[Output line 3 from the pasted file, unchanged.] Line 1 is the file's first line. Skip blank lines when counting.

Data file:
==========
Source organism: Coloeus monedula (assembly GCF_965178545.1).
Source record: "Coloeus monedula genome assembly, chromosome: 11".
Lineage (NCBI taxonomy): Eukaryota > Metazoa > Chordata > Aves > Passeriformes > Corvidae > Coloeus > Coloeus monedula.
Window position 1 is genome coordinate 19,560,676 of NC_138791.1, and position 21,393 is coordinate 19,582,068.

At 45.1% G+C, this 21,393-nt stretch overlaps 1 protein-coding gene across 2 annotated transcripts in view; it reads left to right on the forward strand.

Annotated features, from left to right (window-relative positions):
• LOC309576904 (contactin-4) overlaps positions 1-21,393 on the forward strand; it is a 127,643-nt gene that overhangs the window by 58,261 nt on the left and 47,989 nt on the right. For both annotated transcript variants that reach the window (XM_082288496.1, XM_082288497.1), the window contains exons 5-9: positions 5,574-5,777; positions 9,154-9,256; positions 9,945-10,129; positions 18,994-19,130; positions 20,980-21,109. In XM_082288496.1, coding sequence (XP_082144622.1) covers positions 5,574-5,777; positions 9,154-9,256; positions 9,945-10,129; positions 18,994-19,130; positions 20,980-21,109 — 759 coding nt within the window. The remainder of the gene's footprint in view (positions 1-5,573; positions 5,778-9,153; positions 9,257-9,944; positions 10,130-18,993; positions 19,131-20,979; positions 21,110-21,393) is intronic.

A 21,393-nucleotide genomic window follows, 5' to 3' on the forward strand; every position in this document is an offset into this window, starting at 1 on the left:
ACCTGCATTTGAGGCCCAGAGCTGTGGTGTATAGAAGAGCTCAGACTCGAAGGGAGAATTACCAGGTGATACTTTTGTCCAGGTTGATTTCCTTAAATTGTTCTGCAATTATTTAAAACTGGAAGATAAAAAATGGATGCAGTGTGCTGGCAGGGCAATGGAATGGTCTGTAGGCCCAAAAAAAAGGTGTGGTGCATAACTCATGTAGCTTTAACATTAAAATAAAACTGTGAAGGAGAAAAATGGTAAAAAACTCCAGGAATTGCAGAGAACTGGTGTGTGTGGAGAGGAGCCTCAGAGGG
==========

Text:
Lineage (NCBI taxonomy): Eukaryota > Metazoa > Chordata > Aves > Passeriformes > Corvidae > Coloeus > Coloeus monedula.